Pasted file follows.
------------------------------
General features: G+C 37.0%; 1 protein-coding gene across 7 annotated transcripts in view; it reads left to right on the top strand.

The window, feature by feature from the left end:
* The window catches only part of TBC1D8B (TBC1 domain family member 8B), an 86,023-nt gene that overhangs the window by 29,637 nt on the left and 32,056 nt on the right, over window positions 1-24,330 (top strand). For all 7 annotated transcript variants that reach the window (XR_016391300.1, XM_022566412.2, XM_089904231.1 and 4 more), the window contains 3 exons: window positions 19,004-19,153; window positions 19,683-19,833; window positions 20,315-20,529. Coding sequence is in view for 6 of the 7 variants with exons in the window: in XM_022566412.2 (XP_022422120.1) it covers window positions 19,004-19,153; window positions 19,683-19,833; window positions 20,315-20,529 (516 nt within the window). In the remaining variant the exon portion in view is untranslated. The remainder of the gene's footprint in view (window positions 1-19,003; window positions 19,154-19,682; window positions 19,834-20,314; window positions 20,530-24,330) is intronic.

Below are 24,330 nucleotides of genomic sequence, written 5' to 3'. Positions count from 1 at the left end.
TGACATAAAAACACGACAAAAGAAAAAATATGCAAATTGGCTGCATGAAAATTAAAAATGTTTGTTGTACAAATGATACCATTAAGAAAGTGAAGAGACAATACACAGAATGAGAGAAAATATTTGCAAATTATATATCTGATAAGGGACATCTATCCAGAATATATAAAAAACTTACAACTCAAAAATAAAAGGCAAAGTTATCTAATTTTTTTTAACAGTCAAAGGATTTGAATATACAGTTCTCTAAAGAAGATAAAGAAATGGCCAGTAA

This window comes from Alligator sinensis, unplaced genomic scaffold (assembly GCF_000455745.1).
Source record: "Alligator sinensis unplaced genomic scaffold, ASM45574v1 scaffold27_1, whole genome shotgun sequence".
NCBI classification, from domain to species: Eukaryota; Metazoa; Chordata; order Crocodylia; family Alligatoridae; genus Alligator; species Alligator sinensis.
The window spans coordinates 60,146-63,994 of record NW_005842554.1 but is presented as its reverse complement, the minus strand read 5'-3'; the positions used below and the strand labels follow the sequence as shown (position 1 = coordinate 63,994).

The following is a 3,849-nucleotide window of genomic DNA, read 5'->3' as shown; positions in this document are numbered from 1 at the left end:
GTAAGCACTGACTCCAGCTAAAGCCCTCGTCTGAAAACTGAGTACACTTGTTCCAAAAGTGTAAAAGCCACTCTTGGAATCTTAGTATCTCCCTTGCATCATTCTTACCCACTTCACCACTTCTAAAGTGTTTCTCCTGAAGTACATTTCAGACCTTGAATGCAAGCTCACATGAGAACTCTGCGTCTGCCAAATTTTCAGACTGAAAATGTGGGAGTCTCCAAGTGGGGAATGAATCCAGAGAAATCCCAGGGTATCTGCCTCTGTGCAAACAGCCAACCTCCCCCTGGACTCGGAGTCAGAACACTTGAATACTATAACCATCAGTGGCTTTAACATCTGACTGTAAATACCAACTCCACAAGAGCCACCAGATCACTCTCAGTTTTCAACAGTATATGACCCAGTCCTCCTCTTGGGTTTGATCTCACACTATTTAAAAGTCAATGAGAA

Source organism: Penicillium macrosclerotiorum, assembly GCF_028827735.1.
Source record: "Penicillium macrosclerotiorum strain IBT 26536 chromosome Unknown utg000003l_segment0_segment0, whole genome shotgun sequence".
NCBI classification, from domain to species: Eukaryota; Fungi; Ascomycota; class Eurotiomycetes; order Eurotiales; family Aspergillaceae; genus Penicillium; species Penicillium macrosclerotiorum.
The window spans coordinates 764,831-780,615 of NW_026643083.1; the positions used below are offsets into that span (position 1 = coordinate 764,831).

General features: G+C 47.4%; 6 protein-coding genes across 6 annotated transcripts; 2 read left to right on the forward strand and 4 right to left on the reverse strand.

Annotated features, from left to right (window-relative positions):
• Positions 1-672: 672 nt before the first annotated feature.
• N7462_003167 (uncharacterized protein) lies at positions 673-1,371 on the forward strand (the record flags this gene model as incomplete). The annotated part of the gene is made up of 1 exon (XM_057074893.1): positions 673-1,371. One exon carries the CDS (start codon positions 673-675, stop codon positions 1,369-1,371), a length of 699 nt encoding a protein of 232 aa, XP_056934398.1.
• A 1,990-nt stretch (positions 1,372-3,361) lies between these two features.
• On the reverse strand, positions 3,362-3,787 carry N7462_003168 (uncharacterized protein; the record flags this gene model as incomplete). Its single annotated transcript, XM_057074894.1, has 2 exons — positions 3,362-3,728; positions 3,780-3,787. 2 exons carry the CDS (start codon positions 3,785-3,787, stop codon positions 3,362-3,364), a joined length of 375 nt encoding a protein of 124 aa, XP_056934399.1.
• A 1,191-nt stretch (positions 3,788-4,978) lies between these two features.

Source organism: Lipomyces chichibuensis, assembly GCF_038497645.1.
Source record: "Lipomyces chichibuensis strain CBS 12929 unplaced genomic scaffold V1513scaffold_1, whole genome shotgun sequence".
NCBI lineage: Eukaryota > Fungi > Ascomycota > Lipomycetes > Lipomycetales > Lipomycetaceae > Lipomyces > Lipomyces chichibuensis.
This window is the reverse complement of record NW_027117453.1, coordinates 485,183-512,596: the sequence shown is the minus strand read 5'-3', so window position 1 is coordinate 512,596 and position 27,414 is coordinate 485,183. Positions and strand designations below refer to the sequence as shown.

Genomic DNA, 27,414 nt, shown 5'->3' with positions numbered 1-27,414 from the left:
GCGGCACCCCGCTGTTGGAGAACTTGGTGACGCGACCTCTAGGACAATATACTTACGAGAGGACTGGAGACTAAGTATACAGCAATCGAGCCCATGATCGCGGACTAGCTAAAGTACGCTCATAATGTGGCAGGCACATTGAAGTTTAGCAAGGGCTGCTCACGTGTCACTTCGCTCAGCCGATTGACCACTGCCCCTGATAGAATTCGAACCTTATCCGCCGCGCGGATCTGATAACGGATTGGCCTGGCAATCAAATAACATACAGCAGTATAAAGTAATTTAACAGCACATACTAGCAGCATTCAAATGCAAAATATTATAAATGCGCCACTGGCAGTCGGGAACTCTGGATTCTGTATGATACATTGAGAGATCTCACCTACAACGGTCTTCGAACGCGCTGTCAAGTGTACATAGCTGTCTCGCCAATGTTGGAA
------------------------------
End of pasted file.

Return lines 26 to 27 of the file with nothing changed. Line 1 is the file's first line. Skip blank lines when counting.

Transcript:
This window is the reverse complement of record NW_027117453.1, coordinates 485,183-512,596: the sequence shown is the minus strand read 5'-3', so window position 1 is coordinate 512,596 and position 27,414 is coordinate 485,183. Positions and strand designations below refer to the sequence as shown.

Genomic DNA, 27,414 nt, shown 5'->3' with positions numbered 1-27,414 from the left: